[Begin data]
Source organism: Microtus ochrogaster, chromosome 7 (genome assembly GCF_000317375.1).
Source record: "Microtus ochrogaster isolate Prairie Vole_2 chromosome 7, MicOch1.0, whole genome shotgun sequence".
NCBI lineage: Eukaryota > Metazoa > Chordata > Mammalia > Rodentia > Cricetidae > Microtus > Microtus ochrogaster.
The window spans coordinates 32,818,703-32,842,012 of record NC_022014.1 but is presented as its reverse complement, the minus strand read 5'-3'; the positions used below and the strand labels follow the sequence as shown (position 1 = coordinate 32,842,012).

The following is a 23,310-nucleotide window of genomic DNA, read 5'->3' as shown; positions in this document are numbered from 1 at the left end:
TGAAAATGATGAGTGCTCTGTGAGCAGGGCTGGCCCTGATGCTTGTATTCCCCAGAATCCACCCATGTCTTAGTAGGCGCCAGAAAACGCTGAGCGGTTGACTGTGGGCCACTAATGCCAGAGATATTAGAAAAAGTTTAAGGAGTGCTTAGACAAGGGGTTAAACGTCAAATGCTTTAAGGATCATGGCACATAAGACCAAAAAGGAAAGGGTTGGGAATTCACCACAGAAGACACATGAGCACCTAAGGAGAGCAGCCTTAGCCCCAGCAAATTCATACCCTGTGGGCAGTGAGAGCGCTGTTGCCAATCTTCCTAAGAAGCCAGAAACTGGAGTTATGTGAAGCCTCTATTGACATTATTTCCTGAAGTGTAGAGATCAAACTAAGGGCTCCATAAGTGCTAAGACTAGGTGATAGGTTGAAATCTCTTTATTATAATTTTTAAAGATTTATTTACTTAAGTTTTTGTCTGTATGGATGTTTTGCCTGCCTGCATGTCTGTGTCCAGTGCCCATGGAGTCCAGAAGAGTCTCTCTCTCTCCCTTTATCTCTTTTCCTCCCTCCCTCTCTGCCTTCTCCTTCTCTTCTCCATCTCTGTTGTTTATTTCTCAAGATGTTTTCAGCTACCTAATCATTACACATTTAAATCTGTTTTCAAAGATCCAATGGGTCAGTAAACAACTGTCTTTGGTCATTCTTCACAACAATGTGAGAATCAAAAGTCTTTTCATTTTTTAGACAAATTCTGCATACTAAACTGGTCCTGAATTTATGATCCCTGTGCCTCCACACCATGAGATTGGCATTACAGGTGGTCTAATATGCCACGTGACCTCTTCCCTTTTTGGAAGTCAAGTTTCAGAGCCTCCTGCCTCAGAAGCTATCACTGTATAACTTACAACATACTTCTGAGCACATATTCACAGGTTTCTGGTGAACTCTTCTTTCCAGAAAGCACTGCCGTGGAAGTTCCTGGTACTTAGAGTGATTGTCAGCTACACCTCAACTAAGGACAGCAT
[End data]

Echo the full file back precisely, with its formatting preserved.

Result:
Source organism: Microtus ochrogaster, chromosome 7 (genome assembly GCF_000317375.1).
Source record: "Microtus ochrogaster isolate Prairie Vole_2 chromosome 7, MicOch1.0, whole genome shotgun sequence".
NCBI lineage: Eukaryota > Metazoa > Chordata > Mammalia > Rodentia > Cricetidae > Microtus > Microtus ochrogaster.
The window spans coordinates 32,818,703-32,842,012 of record NC_022014.1 but is presented as its reverse complement, the minus strand read 5'-3'; the positions used below and the strand labels follow the sequence as shown (position 1 = coordinate 32,842,012).

The following is a 23,310-nucleotide window of genomic DNA, read 5'->3' as shown; positions in this document are numbered from 1 at the left end:
TGAAAATGATGAGTGCTCTGTGAGCAGGGCTGGCCCTGATGCTTGTATTCCCCAGAATCCACCCATGTCTTAGTAGGCGCCAGAAAACGCTGAGCGGTTGACTGTGGGCCACTAATGCCAGAGATATTAGAAAAAGTTTAAGGAGTGCTTAGACAAGGGGTTAAACGTCAAATGCTTTAAGGATCATGGCACATAAGACCAAAAAGGAAAGGGTTGGGAATTCACCACAGAAGACACATGAGCACCTAAGGAGAGCAGCCTTAGCCCCAGCAAATTCATACCCTGTGGGCAGTGAGAGCGCTGTTGCCAATCTTCCTAAGAAGCCAGAAACTGGAGTTATGTGAAGCCTCTATTGACATTATTTCCTGAAGTGTAGAGATCAAACTAAGGGCTCCATAAGTGCTAAGACTAGGTGATAGGTTGAAATCTCTTTATTATAATTTTTAAAGATTTATTTACTTAAGTTTTTGTCTGTATGGATGTTTTGCCTGCCTGCATGTCTGTGTCCAGTGCCCATGGAGTCCAGAAGAGTCTCTCTCTCTCCCTTTATCTCTTTTCCTCCCTCCCTCTCTGCCTTCTCCTTCTCTTCTCCATCTCTGTTGTTTATTTCTCAAGATGTTTTCAGCTACCTAATCATTACACATTTAAATCTGTTTTCAAAGATCCAATGGGTCAGTAAACAACTGTCTTTGGTCATTCTTCACAACAATGTGAGAATCAAAAGTCTTTTCATTTTTTAGACAAATTCTGCATACTAAACTGGTCCTGAATTTATGATCCCTGTGCCTCCACACCATGAGATTGGCATTACAGGTGGTCTAATATGCCACGTGACCTCTTCCCTTTTTGGAAGTCAAGTTTCAGAGCCTCCTGCCTCAGAAGCTATCACTGTATAACTTACAACATACTTCTGAGCACATATTCACAGGTTTCTGGTGAACTCTTCTTTCCAGAAAGCACTGCCGTGGAAGTTCCTGGTACTTAGAGTGATTGTCAGCTACACCTCAACTAAGGACAGCAT